riggs_mugIn 1992, Marlon Riggs wrote about the questions the approaching 21st century raised. The challenges to the “cozy myths by which America has been ritually defined…In the next century, can we even continue to speak (could we ever?) of a collective ‘we?'”

For the longest time, of course, these questions had simple answers: “America was white. America was male. America was heterosexual.”

Through his work, Riggs sought not to redefine America but to illuminate what it truly was. Before losing his five-year battle with AIDS on April 5, 1994, Riggs used his work to demand attention for those he believed were going unnoticed in American society.

Born in Fort Worth, TX, in 1957, Riggs would graduate magna cum laude from Harvard University and earn an M.A. in journalism in 1981 from the University of California, Berkeley—where he would later teach documentary film. He received an honorary doctorate from the California College of Arts and Crafts (1993) and numerous awards including a George Foster Peabody Award, Best Video New York Documentary Film Festival (1990), the Erik Barnouw Award from the Organization of American Historians and the 1991 Maya Daren Lifetime Achievement Award from the American Film Institute.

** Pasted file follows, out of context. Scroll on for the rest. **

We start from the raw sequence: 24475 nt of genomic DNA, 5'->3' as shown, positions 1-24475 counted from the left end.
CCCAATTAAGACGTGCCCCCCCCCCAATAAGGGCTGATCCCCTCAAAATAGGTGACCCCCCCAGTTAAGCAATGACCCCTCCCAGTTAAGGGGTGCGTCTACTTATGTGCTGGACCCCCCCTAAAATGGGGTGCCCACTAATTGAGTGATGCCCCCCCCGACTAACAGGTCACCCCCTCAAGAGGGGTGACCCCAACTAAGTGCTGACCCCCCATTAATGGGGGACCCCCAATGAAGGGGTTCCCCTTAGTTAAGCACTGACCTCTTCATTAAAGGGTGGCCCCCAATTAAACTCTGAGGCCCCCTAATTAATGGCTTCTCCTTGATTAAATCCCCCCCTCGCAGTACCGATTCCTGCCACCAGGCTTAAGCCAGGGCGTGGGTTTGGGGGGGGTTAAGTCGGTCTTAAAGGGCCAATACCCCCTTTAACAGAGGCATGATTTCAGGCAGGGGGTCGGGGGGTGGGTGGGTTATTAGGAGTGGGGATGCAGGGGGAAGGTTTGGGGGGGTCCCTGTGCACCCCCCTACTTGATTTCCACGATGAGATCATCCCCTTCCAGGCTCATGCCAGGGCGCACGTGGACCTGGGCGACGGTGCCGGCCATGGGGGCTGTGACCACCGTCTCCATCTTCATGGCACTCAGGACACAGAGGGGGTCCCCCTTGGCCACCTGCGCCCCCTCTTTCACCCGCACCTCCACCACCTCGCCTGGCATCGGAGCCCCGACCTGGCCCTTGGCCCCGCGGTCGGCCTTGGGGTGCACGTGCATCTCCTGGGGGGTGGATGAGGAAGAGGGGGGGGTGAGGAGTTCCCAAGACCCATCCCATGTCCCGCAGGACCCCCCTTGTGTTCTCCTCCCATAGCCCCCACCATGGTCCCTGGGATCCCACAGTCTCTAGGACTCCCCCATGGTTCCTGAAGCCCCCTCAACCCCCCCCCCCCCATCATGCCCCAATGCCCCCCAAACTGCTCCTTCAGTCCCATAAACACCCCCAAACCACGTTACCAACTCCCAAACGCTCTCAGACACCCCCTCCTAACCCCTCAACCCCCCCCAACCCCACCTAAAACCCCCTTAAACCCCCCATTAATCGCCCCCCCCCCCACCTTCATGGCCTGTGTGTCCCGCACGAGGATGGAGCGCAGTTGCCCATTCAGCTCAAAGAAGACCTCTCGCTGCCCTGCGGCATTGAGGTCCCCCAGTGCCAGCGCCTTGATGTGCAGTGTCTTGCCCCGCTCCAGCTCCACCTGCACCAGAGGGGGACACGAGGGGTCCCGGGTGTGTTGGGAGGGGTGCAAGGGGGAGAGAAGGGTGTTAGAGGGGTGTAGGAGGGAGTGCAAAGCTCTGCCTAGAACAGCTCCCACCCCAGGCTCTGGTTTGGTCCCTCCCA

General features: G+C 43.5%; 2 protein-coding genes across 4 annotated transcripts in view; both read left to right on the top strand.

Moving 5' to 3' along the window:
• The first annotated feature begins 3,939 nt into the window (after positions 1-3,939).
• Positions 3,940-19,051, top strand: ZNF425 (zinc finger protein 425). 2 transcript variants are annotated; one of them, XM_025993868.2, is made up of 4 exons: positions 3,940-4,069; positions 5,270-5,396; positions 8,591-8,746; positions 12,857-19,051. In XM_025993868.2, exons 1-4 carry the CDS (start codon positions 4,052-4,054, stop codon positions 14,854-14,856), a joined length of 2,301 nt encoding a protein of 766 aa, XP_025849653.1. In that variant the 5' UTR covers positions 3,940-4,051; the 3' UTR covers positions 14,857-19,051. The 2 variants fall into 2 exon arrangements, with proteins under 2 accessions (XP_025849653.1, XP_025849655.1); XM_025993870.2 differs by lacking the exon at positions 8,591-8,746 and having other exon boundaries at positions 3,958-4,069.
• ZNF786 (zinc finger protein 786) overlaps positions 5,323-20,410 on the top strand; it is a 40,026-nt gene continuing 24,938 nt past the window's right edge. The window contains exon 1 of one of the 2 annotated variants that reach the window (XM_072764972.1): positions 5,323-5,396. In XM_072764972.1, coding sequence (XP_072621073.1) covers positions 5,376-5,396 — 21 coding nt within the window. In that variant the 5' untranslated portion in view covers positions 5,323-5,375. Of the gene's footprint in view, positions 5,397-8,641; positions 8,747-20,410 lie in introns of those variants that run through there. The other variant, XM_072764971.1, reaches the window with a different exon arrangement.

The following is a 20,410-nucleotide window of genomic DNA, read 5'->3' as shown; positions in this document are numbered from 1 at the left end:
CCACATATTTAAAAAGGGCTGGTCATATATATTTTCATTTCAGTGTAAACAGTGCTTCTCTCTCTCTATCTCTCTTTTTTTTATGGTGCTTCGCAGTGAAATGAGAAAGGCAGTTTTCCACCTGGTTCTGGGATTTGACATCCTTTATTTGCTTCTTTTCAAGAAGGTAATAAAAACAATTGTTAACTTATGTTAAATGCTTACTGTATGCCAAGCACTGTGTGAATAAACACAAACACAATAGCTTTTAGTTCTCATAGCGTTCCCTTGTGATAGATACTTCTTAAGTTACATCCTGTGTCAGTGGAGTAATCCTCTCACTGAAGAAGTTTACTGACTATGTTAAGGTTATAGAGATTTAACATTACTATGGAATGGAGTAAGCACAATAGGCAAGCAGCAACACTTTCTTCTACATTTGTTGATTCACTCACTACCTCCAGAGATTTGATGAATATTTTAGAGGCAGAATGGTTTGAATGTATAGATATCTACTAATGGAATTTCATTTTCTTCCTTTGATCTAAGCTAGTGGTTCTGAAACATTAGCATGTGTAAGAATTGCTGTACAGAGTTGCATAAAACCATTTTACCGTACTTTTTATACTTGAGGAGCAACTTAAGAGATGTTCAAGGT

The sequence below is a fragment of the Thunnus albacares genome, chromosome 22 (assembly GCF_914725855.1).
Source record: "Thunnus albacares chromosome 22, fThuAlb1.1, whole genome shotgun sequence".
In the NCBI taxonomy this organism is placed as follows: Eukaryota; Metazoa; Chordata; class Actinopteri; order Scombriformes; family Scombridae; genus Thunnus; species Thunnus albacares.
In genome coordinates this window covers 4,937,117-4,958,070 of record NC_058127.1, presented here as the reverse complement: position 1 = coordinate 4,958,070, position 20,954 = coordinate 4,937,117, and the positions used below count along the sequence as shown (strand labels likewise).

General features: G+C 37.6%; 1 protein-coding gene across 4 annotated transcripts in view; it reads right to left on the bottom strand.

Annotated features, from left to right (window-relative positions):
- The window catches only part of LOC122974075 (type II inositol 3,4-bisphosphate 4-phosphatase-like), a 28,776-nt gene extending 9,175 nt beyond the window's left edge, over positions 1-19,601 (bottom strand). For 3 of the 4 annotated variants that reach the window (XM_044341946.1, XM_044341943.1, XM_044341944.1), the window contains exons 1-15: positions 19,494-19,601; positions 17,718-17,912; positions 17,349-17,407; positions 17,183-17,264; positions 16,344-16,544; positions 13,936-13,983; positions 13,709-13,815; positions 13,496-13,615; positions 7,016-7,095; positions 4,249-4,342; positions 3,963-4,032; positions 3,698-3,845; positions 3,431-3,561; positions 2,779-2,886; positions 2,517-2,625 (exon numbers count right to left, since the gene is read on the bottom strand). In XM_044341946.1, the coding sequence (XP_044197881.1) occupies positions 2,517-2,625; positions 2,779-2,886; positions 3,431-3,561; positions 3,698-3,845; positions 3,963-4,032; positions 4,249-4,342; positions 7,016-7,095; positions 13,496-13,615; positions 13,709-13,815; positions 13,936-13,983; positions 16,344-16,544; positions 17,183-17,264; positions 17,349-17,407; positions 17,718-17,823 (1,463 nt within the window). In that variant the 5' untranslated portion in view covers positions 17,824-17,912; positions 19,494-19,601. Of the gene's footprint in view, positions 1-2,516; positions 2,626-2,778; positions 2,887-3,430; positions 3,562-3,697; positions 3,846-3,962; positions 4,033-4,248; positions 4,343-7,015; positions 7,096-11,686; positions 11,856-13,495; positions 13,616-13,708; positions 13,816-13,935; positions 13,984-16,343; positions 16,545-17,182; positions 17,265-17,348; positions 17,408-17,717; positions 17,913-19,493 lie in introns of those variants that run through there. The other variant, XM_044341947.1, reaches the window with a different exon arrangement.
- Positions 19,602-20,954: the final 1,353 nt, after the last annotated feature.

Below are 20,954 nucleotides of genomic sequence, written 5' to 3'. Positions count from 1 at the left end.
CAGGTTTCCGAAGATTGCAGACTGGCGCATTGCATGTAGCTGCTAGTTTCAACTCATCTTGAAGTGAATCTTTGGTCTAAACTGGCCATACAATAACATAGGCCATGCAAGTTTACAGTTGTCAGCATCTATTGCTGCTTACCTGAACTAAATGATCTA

A gifted writer and educator, Riggs was best known for his powerful use of the documentary film. Works like “Ethnic Notions” (1987) and “Color Adjustment” (1991) pushed the envelope both artistically and in their challenging examinations of what it was to be black in America.

It was, however, “Tongues Untied” (1989) that moved Riggs to the center of the national debate on public funding for the arts. In July 1991, the PBS documentary program “POV” aired “Tongues Untied” and both the award-winning film, in which Riggs cast his lens on the lives of gay, black men, and PBS’s decision to broadcast it were targeted as part of a larger campaign to eliminate the National Endowment for the Arts. Riggs faced his critics head-on, responding to them with, among other writings, a New York Times opinion piece titled “Meet the New Willie Horton.”

Passionate and tireless, Riggs passed away while working on what would be his final film, “Black Is…Black Ain’t” (1995). Of the film, author Alice Walker said it was, “Like Marlon himself…brilliant, thoughtful, undaunted by anticipated criticism, and profoundly salutary to our health.”